Start Of The Race

Start Of The Race @ Silvermine Beach Park, Mui Wo, Lantau Island, Hongkong (Photo From Translantau FB Page)

Except for the brief stop due to traffic of runners entering the trailhead, running was done on a paved trail and almost in a flat terrain. I was at the back of my Pinoy friends (Myk, Tess, and Mic-Mic) at this point and I was running on a steady pace trying to observe when my body would start perspiring. I was thinking of removing my Down Jacket once I started to perspire but I was hard-headed not to stop and remove it. I decided not to remove it until I reached the halfway part of the course (Km 44).

I reached the 1st Checkpoint at Chi Ma Wan (Km 7) in 1:09:21 hours with a ranking of #608 out of about 1,000+ starters. I stopped to refill my Simple Hydration Bottle with a CarboPro in it and I was on the go again. Knowing that it was the start of the ascending portions of the route, I immediately removed the trekking poles that were tied on the back of my Salomon Hydration Park and it was time to apply what I’ve trained for using these trekking poles.

After 10 kilometers of relentless and non-stop ascents on rock-stairs using my trekking poles, I reached the 2nd Checkpoint at Pak Hung Au (Km 17) in 3:21:57 hours with an overall ranking of #577. The Aid Station is located beside a Highway and the building structure is a big circular shade/hut with all the foods and drinks in front of it. I refilled my Simple Hydration Bottle and grabbed some bite foods and I was eating and drinking while leaving the Aid Station. I took the opportunity to pass most of the runners who were still eating in the Aid Stations and it was the start to tackle the highest elevation of the course, the Mt Lantau Peak.

The Lantau Peak is the highest elevation in the island and the second highest peak in Hongkong with an elevation of 934 meters above sea level (masl) or (3,083+ feet). In last year’s race, Lantau Peak was Km #70 and this year was made as Km #20. The Race Organizer placed the hardest part of the course in last year’s event on the first half of the race and I felt good with it because my legs and knees were not yet spent and exhausted after reaching the Lantau Peak. The approach to the peak on this side of the route was more forgiving as there are less steeper stairs to step on.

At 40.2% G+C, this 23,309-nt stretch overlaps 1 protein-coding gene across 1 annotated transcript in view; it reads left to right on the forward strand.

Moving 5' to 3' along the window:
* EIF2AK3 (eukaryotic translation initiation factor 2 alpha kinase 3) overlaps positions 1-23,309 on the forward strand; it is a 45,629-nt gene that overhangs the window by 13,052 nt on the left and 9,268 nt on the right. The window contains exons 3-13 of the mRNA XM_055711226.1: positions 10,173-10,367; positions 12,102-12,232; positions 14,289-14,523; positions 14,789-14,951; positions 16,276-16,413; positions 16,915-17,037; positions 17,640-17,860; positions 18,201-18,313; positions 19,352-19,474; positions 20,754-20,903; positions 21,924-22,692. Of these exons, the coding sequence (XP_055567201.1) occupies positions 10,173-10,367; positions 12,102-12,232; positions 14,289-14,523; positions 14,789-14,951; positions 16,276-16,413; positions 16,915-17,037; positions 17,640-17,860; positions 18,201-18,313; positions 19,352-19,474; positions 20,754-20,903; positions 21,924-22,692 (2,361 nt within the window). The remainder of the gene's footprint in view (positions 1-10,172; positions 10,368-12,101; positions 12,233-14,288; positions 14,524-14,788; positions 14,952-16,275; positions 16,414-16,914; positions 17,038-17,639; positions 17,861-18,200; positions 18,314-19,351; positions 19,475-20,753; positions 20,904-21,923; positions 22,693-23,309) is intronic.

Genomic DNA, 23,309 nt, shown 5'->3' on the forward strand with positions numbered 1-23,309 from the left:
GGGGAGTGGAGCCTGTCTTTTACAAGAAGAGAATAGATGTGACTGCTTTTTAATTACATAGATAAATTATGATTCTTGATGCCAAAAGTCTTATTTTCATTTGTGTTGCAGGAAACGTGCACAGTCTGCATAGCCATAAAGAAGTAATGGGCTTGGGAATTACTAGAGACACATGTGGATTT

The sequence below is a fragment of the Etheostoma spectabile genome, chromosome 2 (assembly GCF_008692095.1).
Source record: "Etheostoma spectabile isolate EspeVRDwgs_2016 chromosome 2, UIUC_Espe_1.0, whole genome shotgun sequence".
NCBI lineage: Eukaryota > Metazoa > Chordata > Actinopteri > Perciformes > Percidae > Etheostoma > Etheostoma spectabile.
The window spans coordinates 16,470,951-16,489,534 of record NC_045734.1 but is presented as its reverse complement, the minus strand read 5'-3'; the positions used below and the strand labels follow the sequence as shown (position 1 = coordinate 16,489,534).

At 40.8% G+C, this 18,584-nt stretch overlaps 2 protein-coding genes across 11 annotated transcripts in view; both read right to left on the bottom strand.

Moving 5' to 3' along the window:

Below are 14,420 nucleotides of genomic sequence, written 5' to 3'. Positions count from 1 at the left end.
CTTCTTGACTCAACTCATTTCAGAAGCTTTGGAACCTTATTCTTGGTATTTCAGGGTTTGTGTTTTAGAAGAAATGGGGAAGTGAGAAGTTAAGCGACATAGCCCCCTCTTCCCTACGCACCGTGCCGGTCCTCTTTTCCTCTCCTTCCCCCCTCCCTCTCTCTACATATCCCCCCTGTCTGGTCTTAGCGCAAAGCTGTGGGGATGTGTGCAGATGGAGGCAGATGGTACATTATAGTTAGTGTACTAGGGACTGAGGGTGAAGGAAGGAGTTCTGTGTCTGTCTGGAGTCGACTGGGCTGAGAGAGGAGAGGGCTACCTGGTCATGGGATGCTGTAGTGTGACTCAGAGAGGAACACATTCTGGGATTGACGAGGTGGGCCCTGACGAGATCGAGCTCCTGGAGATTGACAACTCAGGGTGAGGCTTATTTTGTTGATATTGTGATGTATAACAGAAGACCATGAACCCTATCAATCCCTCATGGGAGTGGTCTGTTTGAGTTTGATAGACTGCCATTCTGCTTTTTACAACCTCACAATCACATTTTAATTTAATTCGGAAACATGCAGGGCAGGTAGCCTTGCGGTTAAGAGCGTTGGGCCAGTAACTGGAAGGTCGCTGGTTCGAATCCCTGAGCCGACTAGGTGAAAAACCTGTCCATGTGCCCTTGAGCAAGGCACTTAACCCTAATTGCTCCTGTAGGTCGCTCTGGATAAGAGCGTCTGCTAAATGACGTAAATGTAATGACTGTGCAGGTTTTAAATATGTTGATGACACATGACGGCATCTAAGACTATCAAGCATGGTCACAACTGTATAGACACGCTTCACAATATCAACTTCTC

I reached the Lantau Peak in 4:32+ hours and it was starting to be foggy and windy. I was not tempted to take a picture using my iPhone at the peak because I’ve promised myself to refrain from taking any “selfies” along the course and be able to improve my finish time. It was time to go down from the peak but if you think it was an easy one, you are wrong! This is where you can see the steepest rock stairs made in the whole of Hongkong that you have to be slow and deliberate in taking the next lower step. For the 2 kilometers of descending stairs, it took me 35 minutes! Finally, I reached the 3rd Checkpoint at Ngong Ping (Km 22) in 5:08:47 hours with an overall ranking of #522. As a result, I was able to gain a buffer time of 1 hour & 52 minutes (almost 2 hours) and I’ve passed 55 runners within the said section of the course! From Checkpoint #1 up to Checkpoint #3, I gained and improved in 86 positions/rankings! Not bad!!!

I did not stay long in Ngong Ping #1 Aid Station after I refilled my Simple Hydration Bottle and grabbed some bite foods and walked away while eating and drinking. From the Aid Station, it was a Road Running event for about 2 kilometres as we went down along the Highway before going back to the trails. This is where I passed the younger runners and somebody challenged me to a faster pace but I left him behind me as he stopped to walk.

At the Checkpoint #4 in Kau Ling Chung which is located along the Drainage Facility/Canal (a big one!), I did not notice the Marshal to have taken my time as I joined a group of runners reaching the said Aid Station. Anyway, I remember this place where I stayed longer in last year’s event as I was already exhausted and tired that I had to eat a lot here with the help of Filipina volunteers manning the Aid Station. As compared this year, I was still strong and fresh! I just grabbed some Nutella Sandwich and a fistful of raisins and walked away from the Aid Station eating my foods!

Lo Fu Tao Mountain

Trail To Keung Shan (549 MASL)

After one kilometre away from the Aid Station, it was time to go back to the trails and this part made some runners to pass and miss the said entry. The entry to trail from the Canal/Drainage Facility is a quick and sharp left turn where the ribbons on each side of the trail are tied and located. It was time again to go to the ascending trails towards the next peak which was the Keung Shan that has an elevation of 459 meters (1,515+ feet). This time there are less stairs to tackle before reaching the peak. However, from the peak, it was a mix of trail and rock stairs. At a vantage point, one can see the beautiful mountains and town of Tai O. I knew that I will be running along a pedestrian bridge (where a photographer was located last year) before reaching the town and the next Aid Station.